If you are a developer testing web accessibility using OS X’s VoiceOver screen reader, you can follow this guide to limit announcements to a specific application and URL, so that VoiceOver only announces your application content and does not interrupt your development workflow.
If you are doing web development on a Mac, VoiceOver is a great tool for smoke testing accessibility in your web applications. VoiceOver is a screen reader for OS X that announces the contents of the desktop, including web content, to a blind user. It is easy to enable and come installed by default.
To enable VoiceOver, press <command-f5> and the screen reader will be enabled.
If you’ve never used VoiceOver before, you may pretty quickly become overwhelmed and subsequently frustrated by the flurry of announcements. If you only need the announcements for specific content, you remedy this by creating application specific settings.
Now if you run VoiceOver, you won’t experience anything different than you did before enabling it. We still want to test our application content though. VoiceOver Utility has a feature called “Activities” that allows you to override global settings by application.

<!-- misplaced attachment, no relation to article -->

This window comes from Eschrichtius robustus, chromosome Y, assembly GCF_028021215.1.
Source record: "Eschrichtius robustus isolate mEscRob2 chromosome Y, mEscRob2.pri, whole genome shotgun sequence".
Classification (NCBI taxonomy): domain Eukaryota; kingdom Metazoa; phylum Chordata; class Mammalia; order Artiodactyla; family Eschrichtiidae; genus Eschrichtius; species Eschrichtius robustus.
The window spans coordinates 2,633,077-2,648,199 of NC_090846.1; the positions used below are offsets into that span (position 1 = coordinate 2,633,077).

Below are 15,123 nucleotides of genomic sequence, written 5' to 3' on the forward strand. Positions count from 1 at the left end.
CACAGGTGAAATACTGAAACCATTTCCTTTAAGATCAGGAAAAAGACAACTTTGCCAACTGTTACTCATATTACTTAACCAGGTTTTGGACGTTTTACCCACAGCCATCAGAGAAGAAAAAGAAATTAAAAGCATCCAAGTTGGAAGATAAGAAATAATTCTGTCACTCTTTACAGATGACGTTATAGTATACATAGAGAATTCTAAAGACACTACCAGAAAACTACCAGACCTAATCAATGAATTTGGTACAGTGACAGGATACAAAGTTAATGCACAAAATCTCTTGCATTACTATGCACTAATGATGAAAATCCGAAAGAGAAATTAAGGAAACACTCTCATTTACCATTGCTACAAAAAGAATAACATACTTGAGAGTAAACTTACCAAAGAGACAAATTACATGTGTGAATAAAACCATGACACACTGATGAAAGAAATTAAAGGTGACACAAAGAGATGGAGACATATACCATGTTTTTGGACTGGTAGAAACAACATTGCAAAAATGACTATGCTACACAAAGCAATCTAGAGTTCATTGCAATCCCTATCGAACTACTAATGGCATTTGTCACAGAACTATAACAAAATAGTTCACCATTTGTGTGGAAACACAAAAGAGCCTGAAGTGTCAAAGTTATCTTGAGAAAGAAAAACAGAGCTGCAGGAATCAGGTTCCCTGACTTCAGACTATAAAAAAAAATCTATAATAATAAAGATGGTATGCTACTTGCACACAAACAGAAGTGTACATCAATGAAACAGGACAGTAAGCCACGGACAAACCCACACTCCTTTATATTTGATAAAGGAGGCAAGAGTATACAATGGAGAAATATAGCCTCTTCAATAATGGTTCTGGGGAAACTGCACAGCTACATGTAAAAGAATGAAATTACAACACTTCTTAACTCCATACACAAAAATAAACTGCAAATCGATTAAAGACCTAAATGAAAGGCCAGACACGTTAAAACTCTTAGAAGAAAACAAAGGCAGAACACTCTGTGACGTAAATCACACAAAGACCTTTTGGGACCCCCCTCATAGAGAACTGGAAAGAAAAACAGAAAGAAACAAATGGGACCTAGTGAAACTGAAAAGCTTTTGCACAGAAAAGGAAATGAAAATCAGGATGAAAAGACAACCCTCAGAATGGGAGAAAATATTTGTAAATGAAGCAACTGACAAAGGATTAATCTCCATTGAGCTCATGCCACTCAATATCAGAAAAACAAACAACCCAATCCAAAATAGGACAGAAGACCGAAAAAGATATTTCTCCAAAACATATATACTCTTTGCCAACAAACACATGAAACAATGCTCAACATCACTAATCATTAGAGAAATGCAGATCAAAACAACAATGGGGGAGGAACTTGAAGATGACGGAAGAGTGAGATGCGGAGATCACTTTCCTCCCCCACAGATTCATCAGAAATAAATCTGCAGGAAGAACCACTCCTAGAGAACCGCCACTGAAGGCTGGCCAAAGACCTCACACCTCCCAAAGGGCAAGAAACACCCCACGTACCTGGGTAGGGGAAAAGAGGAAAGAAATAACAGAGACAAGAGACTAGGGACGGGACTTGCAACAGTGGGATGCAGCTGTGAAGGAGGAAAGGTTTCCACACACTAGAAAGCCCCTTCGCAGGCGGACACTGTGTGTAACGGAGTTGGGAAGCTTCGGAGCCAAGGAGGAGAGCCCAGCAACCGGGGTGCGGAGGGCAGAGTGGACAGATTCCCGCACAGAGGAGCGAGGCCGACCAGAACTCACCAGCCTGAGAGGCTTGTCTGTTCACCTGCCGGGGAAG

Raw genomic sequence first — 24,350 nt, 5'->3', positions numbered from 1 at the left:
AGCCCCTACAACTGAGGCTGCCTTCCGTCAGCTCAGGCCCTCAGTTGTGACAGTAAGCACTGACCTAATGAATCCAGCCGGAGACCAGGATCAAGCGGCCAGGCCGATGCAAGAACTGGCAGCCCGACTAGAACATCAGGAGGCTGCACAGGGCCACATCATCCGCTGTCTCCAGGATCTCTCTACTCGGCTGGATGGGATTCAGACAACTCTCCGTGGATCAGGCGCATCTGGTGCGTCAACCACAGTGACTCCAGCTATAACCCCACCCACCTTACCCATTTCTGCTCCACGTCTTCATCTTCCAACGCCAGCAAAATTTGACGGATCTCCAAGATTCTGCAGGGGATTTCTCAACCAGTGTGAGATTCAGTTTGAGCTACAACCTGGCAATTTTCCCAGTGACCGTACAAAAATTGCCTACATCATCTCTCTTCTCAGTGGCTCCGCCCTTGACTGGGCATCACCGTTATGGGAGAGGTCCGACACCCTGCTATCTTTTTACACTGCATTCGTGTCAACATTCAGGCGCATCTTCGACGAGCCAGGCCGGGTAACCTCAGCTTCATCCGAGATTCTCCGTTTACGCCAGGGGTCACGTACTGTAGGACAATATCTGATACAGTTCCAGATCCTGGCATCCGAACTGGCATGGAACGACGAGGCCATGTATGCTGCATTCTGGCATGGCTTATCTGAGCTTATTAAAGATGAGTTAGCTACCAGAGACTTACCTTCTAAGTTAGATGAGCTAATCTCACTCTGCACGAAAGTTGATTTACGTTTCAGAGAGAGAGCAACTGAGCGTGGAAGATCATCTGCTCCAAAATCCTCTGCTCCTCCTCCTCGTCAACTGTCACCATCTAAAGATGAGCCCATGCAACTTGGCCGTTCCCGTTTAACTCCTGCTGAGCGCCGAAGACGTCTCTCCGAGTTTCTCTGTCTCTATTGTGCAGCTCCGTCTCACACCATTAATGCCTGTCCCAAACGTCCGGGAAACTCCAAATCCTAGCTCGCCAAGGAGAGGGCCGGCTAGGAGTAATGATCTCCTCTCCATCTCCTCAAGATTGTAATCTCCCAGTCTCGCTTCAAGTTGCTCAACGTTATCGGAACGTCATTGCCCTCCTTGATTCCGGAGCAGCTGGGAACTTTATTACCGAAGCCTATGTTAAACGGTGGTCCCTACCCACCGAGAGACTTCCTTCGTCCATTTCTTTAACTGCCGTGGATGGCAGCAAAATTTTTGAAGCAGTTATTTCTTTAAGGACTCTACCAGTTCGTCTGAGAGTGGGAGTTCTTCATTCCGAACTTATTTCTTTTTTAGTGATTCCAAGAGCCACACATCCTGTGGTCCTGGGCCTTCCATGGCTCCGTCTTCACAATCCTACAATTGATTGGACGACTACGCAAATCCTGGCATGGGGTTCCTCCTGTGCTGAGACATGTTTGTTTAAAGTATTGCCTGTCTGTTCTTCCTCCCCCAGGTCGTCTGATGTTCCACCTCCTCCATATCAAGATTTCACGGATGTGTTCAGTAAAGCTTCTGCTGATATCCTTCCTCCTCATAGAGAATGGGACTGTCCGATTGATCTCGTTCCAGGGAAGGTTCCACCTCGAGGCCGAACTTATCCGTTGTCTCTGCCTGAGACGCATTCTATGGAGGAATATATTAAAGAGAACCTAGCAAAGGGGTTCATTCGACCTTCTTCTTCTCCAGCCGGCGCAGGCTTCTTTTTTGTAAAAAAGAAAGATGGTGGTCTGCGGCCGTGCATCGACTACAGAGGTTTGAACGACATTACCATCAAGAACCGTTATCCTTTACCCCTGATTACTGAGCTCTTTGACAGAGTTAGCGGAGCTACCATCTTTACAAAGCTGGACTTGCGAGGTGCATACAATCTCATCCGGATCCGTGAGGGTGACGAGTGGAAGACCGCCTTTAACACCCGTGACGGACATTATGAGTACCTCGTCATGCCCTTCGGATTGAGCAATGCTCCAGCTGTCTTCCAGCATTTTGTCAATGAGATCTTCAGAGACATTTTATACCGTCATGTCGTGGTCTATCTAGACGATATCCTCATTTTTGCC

This is approaching our requirements; we could limit the announcements to Chrome only, but you probably don’t want your emails announced to the office when you switch tabs.
We need to sandbox a specific URL or domain in an application wrapper. Enter Fluid App. Fluid allows us to create an application wrapper for specific web content so that we can scope our VoiceOver announcements.
Start your development web server and create a Fluid app that points to it.
Next, create an Activity in VoiceOver Utility for your new app.
Finally re-enable the speech, captions, and cursor features we turned off earlier, specific to your application. Results With this setup, we will only get announcements when we switch to the window for our Fluid app, and that way avoid toggling VoiceOver incessantly.